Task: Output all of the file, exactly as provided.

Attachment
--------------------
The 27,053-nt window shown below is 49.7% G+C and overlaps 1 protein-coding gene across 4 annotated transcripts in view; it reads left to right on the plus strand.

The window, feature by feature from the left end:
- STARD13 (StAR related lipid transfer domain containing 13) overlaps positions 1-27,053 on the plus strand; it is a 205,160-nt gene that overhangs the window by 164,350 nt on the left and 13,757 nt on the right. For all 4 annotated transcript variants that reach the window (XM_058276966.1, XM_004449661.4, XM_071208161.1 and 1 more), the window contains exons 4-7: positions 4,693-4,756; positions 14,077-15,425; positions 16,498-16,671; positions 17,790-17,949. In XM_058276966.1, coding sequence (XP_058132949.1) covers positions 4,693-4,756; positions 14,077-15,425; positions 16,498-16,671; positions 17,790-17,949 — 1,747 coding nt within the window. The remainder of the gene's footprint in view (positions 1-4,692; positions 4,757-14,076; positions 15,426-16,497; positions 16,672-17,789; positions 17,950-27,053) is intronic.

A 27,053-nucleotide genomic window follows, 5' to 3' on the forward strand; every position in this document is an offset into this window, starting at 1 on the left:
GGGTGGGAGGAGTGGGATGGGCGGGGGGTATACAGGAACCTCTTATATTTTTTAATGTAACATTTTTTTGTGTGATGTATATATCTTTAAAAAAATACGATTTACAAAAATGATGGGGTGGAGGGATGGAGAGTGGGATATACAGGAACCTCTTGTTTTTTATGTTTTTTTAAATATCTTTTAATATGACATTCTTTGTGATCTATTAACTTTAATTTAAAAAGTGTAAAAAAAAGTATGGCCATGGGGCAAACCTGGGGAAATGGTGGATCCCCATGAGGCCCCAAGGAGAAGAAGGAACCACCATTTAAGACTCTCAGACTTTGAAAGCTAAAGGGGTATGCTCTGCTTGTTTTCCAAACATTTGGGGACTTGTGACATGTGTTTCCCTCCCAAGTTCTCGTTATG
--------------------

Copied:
The 27,053-nt window shown below is 49.7% G+C and overlaps 1 protein-coding gene across 4 annotated transcripts in view; it reads left to right on the plus strand.

The window, feature by feature from the left end:
- STARD13 (StAR related lipid transfer domain containing 13) overlaps positions 1-27,053 on the plus strand; it is a 205,160-nt gene that overhangs the window by 164,350 nt on the left and 13,757 nt on the right. For all 4 annotated transcript variants that reach the window (XM_058276966.1, XM_004449661.4, XM_071208161.1 and 1 more), the window contains exons 4-7: positions 4,693-4,756; positions 14,077-15,425; positions 16,498-16,671; positions 17,790-17,949. In XM_058276966.1, coding sequence (XP_058132949.1) covers positions 4,693-4,756; positions 14,077-15,425; positions 16,498-16,671; positions 17,790-17,949 — 1,747 coding nt within the window. The remainder of the gene's footprint in view (positions 1-4,692; positions 4,757-14,076; positions 15,426-16,497; positions 16,672-17,789; positions 17,950-27,053) is intronic.

A 27,053-nucleotide genomic window follows, 5' to 3' on the forward strand; every position in this document is an offset into this window, starting at 1 on the left:
GGGTGGGAGGAGTGGGATGGGCGGGGGGTATACAGGAACCTCTTATATTTTTTAATGTAACATTTTTTTGTGTGATGTATATATCTTTAAAAAAATACGATTTACAAAAATGATGGGGTGGAGGGATGGAGAGTGGGATATACAGGAACCTCTTGTTTTTTATGTTTTTTTAAATATCTTTTAATATGACATTCTTTGTGATCTATTAACTTTAATTTAAAAAGTGTAAAAAAAAGTATGGCCATGGGGCAAACCTGGGGAAATGGTGGATCCCCATGAGGCCCCAAGGAGAAGAAGGAACCACCATTTAAGACTCTCAGACTTTGAAAGCTAAAGGGGTATGCTCTGCTTGTTTTCCAAACATTTGGGGACTTGTGACATGTGTTTCCCTCCCAAGTTCTCGTTATG